Monday, October 13, 2014

Julius Caesar: Cowards die many times...

Another previously unseen-on-stage Shakespeare play, another night at the Globe.  Yes, after finally getting to see TITUS ANDRONICUS earlier this year, we took advantage of the Globe's Roman season to see JULIUS CAESAR, which I had only ever seen in the 1953 film with Marlon Brando and James Mason.


Having now visited the Globe theatre more this year alone than any other year, I am getting used to the modus operandi of the theatre, always crowded foyer, the slightly insistent older volunteer ushers and that every play ends with a jig... even with half the characters dead at the end!

For this production we booked for the first level, looking over heads of the groundlings onto the stage.  Sounds perfect?  Of course not, not when you are stuck with a sulk of teenage girls who wanted to be anywhere but there and sighed and shuffled and whispered and looked at each other's watches and mooched about until even the most unflappable of Globe ushers was having a long muttered conversation with them.  Oh for them to have been dispatched as thoroughly as Caesar.


Despite this serious annoyance, I was gripped by Dominic Dromgoole's fast-paced and lucid production and now I understand how this play - like so many in Shakespeare's canon - has been reinterpreted and staged in countries and at times of political instability because within the play there are remarkable political insights, analysis and sly satire - how disheartening that political chicanery and spin have been around *that* long!

In a play of shifting loyalties between characters and audience alike, Julius Caesar is blithely ignorant to the ferment quietly brewing around him.  His friend Brutus is approached by Cassius and, playing on Brutus' strong republican beliefs, recruits him into an anti-Caesar conspiracy by citing the ruler's increasing domination of Rome.


Dismissing the warnings of his wife Calpurnia and a soothsayer, Caesar goes to the Forum and is waylaid by the conspirators who seize their moment and assassinate him.  Feeling justified in their actions they do not attempt to flee and even allow Caesar's friend Mark Antony to speak an oration over the dead leader on the Forum steps.  Blas√© about his friendship with Caesar, Antony drops his mask and is consumed with angry grief when left alone.

In the play's most famous scene, Brutus addresses the crowd from the Forum steps, explaining rationally the conspirators' reasons for the killing which has the crowd denouncing Caesar and all he stood for.  Antony speaks next and in a dissembling, cunning speech he turns the fickle crowd against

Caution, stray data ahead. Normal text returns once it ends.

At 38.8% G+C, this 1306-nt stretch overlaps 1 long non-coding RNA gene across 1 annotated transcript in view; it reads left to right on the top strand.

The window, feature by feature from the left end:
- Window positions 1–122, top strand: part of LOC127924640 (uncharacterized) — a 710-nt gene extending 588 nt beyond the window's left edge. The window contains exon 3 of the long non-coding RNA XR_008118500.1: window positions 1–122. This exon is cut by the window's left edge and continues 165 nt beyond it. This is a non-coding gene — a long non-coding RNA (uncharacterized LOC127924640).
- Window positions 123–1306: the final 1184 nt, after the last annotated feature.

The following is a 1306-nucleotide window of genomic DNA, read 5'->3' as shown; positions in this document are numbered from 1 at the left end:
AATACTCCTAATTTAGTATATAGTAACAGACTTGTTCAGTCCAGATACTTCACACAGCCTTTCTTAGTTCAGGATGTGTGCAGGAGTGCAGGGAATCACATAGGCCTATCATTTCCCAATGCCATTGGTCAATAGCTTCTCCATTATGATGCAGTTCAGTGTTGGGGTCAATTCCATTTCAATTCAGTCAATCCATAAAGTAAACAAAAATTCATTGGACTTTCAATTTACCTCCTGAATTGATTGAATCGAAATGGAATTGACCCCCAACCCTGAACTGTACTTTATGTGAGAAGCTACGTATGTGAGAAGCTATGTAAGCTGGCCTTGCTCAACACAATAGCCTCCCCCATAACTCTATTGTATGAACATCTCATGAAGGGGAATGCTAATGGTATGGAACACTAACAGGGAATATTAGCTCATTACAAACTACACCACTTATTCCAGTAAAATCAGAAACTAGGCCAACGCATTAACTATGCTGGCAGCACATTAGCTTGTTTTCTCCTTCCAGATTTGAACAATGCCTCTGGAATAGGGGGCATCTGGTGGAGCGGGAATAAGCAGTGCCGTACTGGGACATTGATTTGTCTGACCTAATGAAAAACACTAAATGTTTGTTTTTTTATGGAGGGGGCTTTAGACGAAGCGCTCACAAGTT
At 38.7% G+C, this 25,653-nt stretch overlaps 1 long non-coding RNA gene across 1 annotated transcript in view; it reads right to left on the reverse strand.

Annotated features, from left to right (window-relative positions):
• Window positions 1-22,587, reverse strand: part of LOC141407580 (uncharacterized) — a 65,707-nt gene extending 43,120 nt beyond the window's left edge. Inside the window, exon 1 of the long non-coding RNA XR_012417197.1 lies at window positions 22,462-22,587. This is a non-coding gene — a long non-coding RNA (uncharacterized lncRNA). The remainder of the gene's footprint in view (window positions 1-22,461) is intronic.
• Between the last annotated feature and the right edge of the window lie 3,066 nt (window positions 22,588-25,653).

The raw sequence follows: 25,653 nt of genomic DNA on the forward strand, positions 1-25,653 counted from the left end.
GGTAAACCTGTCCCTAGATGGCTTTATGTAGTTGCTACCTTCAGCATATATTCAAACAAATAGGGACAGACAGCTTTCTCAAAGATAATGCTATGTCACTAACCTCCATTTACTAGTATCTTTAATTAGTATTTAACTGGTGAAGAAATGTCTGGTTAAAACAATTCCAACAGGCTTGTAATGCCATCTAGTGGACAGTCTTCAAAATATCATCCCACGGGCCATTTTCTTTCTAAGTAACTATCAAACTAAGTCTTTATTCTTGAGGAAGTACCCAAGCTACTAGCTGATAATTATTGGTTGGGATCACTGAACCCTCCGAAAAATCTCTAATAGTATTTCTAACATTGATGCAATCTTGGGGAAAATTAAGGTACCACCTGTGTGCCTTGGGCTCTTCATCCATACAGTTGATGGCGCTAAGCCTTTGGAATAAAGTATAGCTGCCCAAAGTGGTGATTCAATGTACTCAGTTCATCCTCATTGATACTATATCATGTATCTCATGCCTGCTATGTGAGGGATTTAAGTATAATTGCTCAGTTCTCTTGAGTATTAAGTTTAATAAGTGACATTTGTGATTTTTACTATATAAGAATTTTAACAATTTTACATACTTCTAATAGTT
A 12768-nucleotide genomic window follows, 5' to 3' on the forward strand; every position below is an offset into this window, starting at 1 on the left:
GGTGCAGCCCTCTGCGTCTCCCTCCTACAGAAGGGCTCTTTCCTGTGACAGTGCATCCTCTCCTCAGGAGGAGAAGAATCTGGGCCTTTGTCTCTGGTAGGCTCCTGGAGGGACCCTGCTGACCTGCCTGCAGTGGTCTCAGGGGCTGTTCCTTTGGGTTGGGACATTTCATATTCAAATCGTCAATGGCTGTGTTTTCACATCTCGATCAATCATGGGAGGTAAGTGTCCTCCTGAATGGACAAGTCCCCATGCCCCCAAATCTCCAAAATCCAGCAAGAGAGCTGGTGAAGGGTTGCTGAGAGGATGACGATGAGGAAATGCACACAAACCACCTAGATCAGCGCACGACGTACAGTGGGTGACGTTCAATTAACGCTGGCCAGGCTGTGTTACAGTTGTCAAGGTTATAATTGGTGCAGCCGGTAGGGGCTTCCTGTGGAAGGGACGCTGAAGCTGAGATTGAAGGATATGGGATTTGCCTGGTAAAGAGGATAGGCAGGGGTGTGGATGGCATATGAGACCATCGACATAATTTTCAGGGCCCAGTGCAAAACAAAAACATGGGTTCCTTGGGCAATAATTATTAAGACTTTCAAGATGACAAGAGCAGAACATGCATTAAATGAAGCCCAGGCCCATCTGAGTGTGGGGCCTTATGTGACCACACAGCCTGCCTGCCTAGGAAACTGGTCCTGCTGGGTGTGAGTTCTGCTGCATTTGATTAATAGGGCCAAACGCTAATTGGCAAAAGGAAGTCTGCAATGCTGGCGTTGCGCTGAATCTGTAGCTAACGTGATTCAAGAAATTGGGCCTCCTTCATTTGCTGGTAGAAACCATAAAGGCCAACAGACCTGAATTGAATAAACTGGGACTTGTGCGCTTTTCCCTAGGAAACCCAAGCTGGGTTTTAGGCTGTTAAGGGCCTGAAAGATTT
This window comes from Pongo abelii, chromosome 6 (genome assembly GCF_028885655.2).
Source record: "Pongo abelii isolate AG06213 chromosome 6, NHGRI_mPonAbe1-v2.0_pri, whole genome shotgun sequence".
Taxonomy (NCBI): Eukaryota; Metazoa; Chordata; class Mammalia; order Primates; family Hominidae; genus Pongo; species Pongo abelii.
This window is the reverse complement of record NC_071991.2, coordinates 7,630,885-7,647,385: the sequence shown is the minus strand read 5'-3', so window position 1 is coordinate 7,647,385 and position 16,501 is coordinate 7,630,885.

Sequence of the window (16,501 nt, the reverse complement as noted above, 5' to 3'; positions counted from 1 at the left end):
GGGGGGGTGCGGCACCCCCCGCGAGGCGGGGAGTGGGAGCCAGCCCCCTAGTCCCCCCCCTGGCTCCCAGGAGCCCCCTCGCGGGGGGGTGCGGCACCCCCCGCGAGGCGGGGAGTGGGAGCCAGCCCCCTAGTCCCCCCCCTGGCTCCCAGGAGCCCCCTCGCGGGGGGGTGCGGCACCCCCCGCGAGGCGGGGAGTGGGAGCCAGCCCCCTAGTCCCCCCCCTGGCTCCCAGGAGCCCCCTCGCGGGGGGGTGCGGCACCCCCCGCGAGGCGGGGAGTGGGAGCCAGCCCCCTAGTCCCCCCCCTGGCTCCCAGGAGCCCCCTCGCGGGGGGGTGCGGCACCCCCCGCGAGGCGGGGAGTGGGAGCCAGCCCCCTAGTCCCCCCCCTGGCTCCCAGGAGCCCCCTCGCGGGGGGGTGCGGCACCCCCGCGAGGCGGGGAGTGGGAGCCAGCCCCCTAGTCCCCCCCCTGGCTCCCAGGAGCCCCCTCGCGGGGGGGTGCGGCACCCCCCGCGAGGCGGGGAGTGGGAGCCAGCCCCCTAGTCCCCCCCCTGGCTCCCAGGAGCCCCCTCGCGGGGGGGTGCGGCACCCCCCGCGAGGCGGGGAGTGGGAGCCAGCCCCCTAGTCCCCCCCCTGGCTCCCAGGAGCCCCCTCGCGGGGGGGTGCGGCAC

the conspirators by pointing out how Caesar refused being Emperor three times and brought prosperity to Rome.  He shows them Caesar's will which has left money to every Roman citizen and in a coup-de-theatre uncovers Caesar's body for the crowd to inspect.  The crowd are by now whipped up into a murderous frenzy and they start a hunt against the conspirators.


How interesting to see this during the Party Conference season!  Antony's speech would fit in to any of them and is probably a basis for most of them.  What struck me as particularly modern is Shakespeare's use of repetition for Antony's speech, he raises each reason for Caesar to be revered then quotes what Brutus has just said "and yet Brutus is an honourable man".  He works through his rhetorical questions and lets his audience come to their own decision about Brutus' duplicity.

As in CORIOLANUS, Shakespeare has no time for the Roman rabble with their herd mentality, ignorance and savage partisanship.  Well that certainly hasn't changed, you only have to listen to an X FACTOR audience.


As I said it certainly helps that Dominic Dromgoole has directed such a fast-moving and lucid production, my only quibble being that the doubling and sometimes tripling of the cast makes it sometimes a bit confusing to keep up with who's who, particularly at the end when the battle scenes between Antony and the conspirators come and go so swiftly.

There were good unshowy performances from a hardworking cast.  George Irving was well-cast as Caesar, his avuncular air hiding his wariness at those he suspected of being against him while Anthony Howell was good as Cassius, the chief conspirator against Caesar.  He was well-partnered by Tom McKay as Brutus, the good man who does wrong thinking he is doing right.  His scenes with Howell were particularly enjoyable, particularly in the scene where Brutus and Cassius argue over the rights and wrongs of their actions before going into battle.  The two actors were so similar in look and style that it was like watching two sides of the same coin.


Luke Thompson was a fine Antony suggesting the many shades of his character - the easy-going, sporty, favourite of Caesar, his dissembling nature and finally the avenging warrior.  As I have said, his playing of Antony's funeral oration was excellent.

Katy Stephens was an impassioned Calpurnia, Christopher Logan gave Casca's speech about Caesar refusing the title of Emperor the right air of sneering disdain, William Mannering was very good in his several roles and I also liked Joe Jameson as the chilly Octavius, his wary relationship with Mark Antony already sowing the seeds of mistrust which Shakespeare further seven years later in ANTONY AND CLEOPATRA.  I also liked the look of Jonathan Fensom's Elizabethan costumes.


With one more visit booked for the Globe this year, I think my wariness of that venue can be said to be exorcised - now if only we can do something about those school parties...

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